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Abuse of the “Patriot Act”


— November 23, 2003

The Act was rushed through congress after 9/11 and “promoted as an urgently needed law to thwart future attacks.” But now its being used indiscriminantly against all kinds of citizens:

In effect, the Patriot Act allows the Feds to search every financial institution in the country for the records of anybody they have suspicions about�the very definition, critics say, of a fishing expedition. �It�s the functional equivalent of a national subpoena,� says Peter Djinis, a banking lawyer. Even the law�s architects acknowledge just how far-reaching the provision is. �It�s an extraordinary power,� says David Aufhauser, a former general counsel at Treasury, who insists it�s being used responsibly.

It�s the Patriot Act�s money-laundering language that has allowed the Feds to stretch the way the law can be used. Essentially, money laundering is an effort to disguise illicit profits. But it�s such a broad statute that prosecutors can use it in the pursuit of more than 200 different federal crimes. Treasury Department figures reviewed by NEWSWEEK show that this year the Feds have used the Patriot Act to conduct searches on 962 suspects, yielding �hits� on 6,397 financial records. Of those, two thirds (4,261) were in money-laundering cases with no apparent terror connection. Among the agencies making requests, NEWSWEEK has learned, were the IRS (which investigates tax fraud), the Postal Service (postal fraud) and the Secret Service (counterfeiting). One request came from the Agriculture Department�a case that apparently involved food-stamp fraud.

Newsweek‘s Michael Isikoff reports the details here. (via TalkLeft)


The Act was rushed through congress after 9/11 and “promoted as an urgently needed law to thwart future attacks.” But now its being used indiscriminantly against all kinds of citizens:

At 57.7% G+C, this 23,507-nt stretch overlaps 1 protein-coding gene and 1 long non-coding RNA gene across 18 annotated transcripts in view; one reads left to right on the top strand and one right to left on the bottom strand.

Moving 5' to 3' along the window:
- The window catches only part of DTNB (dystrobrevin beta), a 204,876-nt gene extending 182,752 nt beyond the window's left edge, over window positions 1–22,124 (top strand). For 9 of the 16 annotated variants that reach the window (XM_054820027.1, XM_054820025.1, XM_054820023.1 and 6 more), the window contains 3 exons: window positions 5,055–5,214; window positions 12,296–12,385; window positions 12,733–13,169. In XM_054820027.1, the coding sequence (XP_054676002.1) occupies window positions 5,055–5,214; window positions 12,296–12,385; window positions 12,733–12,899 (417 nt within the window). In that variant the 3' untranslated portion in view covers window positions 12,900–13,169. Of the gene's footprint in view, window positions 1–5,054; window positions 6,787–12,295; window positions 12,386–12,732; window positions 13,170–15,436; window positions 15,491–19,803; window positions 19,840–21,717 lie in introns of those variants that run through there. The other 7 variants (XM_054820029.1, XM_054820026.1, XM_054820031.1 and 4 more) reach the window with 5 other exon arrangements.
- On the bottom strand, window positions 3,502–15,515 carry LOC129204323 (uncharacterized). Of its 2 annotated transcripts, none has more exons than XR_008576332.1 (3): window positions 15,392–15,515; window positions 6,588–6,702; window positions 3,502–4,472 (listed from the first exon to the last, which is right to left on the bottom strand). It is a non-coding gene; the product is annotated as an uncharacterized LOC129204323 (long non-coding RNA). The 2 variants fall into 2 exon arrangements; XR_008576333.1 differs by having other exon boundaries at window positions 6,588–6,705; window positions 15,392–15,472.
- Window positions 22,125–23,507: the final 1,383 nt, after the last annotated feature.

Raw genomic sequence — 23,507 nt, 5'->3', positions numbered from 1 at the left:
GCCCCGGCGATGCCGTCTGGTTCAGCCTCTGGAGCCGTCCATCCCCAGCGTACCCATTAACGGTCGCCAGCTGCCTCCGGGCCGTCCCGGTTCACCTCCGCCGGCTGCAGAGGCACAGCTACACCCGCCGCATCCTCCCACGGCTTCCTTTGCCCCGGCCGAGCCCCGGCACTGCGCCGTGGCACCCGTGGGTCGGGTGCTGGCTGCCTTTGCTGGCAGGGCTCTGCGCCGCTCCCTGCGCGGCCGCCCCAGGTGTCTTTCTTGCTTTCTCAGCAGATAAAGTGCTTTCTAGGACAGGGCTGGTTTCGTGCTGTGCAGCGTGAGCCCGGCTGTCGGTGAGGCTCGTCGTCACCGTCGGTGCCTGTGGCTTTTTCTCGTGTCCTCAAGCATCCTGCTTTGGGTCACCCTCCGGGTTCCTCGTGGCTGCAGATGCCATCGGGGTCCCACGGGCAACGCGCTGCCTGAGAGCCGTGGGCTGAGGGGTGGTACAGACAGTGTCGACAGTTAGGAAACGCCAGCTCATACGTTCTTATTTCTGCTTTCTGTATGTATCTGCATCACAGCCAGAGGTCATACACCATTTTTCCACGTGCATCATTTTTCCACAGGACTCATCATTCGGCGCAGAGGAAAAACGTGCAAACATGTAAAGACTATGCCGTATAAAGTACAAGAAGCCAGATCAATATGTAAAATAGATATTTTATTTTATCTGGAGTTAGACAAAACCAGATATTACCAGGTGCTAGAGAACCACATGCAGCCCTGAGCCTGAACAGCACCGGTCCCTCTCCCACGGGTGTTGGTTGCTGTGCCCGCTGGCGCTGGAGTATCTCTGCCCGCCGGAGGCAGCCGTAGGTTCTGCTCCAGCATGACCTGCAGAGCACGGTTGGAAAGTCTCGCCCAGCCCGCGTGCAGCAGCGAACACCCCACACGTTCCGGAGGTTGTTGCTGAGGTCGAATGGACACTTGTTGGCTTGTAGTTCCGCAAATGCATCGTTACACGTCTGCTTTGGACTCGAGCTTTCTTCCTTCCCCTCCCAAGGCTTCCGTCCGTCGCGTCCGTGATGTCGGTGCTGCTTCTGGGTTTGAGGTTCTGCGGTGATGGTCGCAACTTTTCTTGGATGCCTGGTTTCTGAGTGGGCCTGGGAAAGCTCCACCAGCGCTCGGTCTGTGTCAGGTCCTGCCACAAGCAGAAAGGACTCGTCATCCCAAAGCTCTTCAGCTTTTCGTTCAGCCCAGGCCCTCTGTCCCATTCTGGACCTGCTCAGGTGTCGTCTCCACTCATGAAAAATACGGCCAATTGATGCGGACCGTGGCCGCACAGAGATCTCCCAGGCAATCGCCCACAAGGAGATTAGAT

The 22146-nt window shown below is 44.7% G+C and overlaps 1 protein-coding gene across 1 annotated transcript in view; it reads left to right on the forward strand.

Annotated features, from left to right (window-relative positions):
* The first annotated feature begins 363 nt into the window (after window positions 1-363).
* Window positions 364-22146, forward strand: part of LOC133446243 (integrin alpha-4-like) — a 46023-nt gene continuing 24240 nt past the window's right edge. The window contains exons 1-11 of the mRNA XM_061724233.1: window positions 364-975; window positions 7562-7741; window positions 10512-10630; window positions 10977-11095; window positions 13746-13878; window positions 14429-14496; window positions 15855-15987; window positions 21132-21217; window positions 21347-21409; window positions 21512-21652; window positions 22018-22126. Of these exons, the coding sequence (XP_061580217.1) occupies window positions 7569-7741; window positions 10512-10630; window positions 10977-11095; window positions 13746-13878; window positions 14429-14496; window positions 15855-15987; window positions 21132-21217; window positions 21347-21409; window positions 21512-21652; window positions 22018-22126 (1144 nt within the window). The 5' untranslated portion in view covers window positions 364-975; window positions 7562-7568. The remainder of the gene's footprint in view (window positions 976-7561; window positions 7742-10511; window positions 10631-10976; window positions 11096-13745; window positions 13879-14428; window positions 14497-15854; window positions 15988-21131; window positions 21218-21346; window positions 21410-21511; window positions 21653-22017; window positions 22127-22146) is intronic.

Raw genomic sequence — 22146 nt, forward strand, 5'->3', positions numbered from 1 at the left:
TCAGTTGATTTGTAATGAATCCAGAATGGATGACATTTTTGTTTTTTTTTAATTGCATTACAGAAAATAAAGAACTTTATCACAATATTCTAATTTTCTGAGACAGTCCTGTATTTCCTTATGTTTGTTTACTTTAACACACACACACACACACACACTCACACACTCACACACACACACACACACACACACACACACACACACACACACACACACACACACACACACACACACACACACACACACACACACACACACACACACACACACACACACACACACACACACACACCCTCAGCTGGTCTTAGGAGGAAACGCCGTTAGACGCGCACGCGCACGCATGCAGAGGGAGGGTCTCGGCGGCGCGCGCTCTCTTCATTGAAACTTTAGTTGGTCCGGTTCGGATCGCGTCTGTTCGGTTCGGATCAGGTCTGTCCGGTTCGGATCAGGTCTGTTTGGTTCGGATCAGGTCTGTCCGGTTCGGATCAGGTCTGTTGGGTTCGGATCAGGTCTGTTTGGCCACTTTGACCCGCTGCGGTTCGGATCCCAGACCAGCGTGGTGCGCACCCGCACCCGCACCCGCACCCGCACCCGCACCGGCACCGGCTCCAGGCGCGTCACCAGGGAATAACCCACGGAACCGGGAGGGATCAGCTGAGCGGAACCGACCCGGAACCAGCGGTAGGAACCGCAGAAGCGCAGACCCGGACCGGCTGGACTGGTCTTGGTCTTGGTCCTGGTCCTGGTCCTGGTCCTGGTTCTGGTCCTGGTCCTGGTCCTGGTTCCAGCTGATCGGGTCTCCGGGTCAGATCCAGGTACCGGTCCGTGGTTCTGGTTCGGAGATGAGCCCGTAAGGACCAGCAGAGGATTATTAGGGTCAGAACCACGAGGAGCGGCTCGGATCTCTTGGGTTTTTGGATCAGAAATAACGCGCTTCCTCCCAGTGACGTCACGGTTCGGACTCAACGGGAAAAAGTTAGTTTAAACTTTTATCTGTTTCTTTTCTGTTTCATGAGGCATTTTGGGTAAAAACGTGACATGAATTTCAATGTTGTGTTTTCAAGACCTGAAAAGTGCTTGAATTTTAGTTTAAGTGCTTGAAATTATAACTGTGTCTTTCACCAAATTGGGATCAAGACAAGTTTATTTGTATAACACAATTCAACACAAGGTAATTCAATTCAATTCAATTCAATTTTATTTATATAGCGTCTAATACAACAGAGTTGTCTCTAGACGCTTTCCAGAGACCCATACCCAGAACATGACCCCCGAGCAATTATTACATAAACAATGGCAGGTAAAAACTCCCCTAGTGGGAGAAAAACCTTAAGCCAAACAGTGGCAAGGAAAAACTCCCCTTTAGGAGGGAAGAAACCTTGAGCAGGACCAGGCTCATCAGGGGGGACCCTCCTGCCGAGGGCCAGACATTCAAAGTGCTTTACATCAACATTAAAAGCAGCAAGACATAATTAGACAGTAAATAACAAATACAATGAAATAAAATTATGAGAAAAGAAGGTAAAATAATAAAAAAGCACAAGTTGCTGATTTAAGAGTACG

In effect, the Patriot Act allows the Feds to search every financial institution in the country for the records of anybody they have suspicions about�the very definition, critics say, of a fishing expedition. �It�s the functional equivalent of a national subpoena,� says Peter Djinis, a banking lawyer. Even the law�s architects acknowledge just how far-reaching the provision is. �It�s an extraordinary power,� says David Aufhauser, a former general counsel at Treasury, who insists it�s being used responsibly.

It�s the Patriot Act�s money-laundering language that has allowed the Feds to stretch the way the law can be used. Essentially, money laundering is an effort to disguise illicit profits. But it�s such a broad statute that prosecutors can use it in the pursuit of more than 200 different federal crimes. Treasury Department figures reviewed by NEWSWEEK show that this year the Feds have used the Patriot Act to conduct searches on 962 suspects, yielding �hits� on 6,397 financial records. Of those, two thirds (4,261) were in money-laundering cases with no apparent terror connection. Among the agencies making requests, NEWSWEEK has learned, were the IRS (which investigates tax fraud), the Postal Service (postal fraud) and the Secret Service (counterfeiting). One request came from the Agriculture Department�a case that apparently involved food-stamp fraud.

Newsweek‘s Michael Isikoff reports the details here. (via TalkLeft)

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